• Masashi Mizokami,

    Affiliation Research Center for Hepatitis and Immunology, International Medical Center of Japan Konodai Hospital, Ichikawa, Chiba, Japan

  • Kyoko Tsukiyama-Kohara,

    Affiliation Transboundary Animal Diseases Center, Joint Faculty of Veterinary Medicine, Kagoshima University, Kagoshima, Japan

  • Kazuaki Inoue,

    Affiliation Division of Gastroenterology, Showa University Fujigaoka Hospital, Yokohama, Kanagawa, Japan

  • Makoto Yoshiba,

    Affiliation Division of Gastroenterology, Showa University Fujigaoka Hospital, Yokohama, Kanagawa, Japan

  • Akinori Takaoka,

    Affiliation Division of Signaling in Cancer and Immunology, Institute for Genetic Medicine, Hokkaido University, Sapporo, Hokkaido, Japan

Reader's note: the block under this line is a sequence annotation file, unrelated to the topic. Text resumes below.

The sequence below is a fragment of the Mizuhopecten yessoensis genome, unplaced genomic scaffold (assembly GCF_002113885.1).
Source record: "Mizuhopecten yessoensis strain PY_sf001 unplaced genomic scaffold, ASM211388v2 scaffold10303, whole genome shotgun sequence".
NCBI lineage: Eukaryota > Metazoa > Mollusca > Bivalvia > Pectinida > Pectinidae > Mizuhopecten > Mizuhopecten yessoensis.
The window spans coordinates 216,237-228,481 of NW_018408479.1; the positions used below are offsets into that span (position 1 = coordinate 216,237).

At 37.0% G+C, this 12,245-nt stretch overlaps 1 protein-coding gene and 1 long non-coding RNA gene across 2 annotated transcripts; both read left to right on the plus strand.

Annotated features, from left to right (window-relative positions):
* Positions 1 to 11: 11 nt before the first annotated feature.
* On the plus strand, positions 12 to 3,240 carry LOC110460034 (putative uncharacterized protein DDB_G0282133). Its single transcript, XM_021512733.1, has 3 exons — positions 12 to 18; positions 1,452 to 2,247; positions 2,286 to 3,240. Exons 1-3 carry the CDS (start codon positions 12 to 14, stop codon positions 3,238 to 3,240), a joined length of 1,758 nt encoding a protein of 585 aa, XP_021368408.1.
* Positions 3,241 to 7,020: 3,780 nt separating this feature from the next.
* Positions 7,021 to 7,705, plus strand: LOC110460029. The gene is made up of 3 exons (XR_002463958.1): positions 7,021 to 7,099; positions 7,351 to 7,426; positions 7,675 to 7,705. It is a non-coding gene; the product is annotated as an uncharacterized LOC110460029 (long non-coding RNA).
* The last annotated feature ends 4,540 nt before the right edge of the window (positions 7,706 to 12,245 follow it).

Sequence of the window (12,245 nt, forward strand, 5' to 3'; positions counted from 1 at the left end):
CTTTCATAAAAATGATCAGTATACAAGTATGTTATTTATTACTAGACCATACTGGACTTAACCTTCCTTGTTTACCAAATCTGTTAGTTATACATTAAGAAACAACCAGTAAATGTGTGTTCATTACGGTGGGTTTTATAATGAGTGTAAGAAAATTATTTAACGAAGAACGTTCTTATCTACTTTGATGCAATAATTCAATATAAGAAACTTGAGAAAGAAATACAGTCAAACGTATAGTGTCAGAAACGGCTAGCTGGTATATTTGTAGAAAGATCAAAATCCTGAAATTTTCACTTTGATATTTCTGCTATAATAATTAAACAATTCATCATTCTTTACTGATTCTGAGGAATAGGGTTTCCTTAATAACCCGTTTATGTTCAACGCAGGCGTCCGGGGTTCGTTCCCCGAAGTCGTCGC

•  [ ... ],
  • Michinori Kohara

    kohara-mc@igakuken.or.jp

    Affiliation Department of Microbiology and Cell Biology, Tokyo Metropolitan Institute of Medical Science, Setagaya-ku, Tokyo, Japan

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Targeted Induction of Interferon-λ in Humanized Chimeric Mouse Liver Abrogates Hepatotropic Virus Infection

  • Shin-ichiro Nakagawa, 
  • Yuichi Hirata, 
  • Takeshi Kameyama, 
  • Yuko Tokunaga, 
  • Yasumasa Nishito, 
  • Kazuko Hirabayashi, 
  • Junichi Yano, 
  • Takahiro Ochiya, 
  • Chise Tateno, 
  • Yasuhito Tanaka
PLOS
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Abstract

Background & Aims

The interferon (IFN) system plays a critical role in innate antiviral response. We presume that targeted induction of IFN in human liver shows robust antiviral effects on hepatitis C virus (HCV) and hepatitis B virus (HBV).

Methods